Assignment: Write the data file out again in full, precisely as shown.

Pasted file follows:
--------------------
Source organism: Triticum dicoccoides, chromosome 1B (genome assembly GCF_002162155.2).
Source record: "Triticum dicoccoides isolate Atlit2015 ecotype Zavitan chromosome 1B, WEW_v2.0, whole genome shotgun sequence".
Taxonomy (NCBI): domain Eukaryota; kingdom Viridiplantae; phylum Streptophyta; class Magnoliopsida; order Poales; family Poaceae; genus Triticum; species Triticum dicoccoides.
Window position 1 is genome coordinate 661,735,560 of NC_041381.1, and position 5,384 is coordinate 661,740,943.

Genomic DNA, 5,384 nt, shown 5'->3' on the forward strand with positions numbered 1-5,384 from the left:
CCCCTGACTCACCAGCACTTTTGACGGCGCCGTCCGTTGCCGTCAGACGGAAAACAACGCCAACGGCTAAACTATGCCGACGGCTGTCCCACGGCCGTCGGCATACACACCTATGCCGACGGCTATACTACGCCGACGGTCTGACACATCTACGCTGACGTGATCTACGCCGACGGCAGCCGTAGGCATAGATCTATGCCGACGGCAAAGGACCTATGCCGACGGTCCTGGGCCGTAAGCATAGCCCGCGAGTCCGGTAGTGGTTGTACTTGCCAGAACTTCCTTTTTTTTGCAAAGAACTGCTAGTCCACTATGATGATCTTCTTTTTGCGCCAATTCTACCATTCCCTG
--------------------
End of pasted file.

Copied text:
Source organism: Triticum dicoccoides, chromosome 1B (genome assembly GCF_002162155.2).
Source record: "Triticum dicoccoides isolate Atlit2015 ecotype Zavitan chromosome 1B, WEW_v2.0, whole genome shotgun sequence".
Taxonomy (NCBI): domain Eukaryota; kingdom Viridiplantae; phylum Streptophyta; class Magnoliopsida; order Poales; family Poaceae; genus Triticum; species Triticum dicoccoides.
Window position 1 is genome coordinate 661,735,560 of NC_041381.1, and position 5,384 is coordinate 661,740,943.

Genomic DNA, 5,384 nt, shown 5'->3' on the forward strand with positions numbered 1-5,384 from the left:
CCCCTGACTCACCAGCACTTTTGACGGCGCCGTCCGTTGCCGTCAGACGGAAAACAACGCCAACGGCTAAACTATGCCGACGGCTGTCCCACGGCCGTCGGCATACACACCTATGCCGACGGCTATACTACGCCGACGGTCTGACACATCTACGCTGACGTGATCTACGCCGACGGCAGCCGTAGGCATAGATCTATGCCGACGGCAAAGGACCTATGCCGACGGTCCTGGGCCGTAAGCATAGCCCGCGAGTCCGGTAGTGGTTGTACTTGCCAGAACTTCCTTTTTTTTGCAAAGAACTGCTAGTCCACTATGATGATCTTCTTTTTGCGCCAATTCTACCATTCCCTG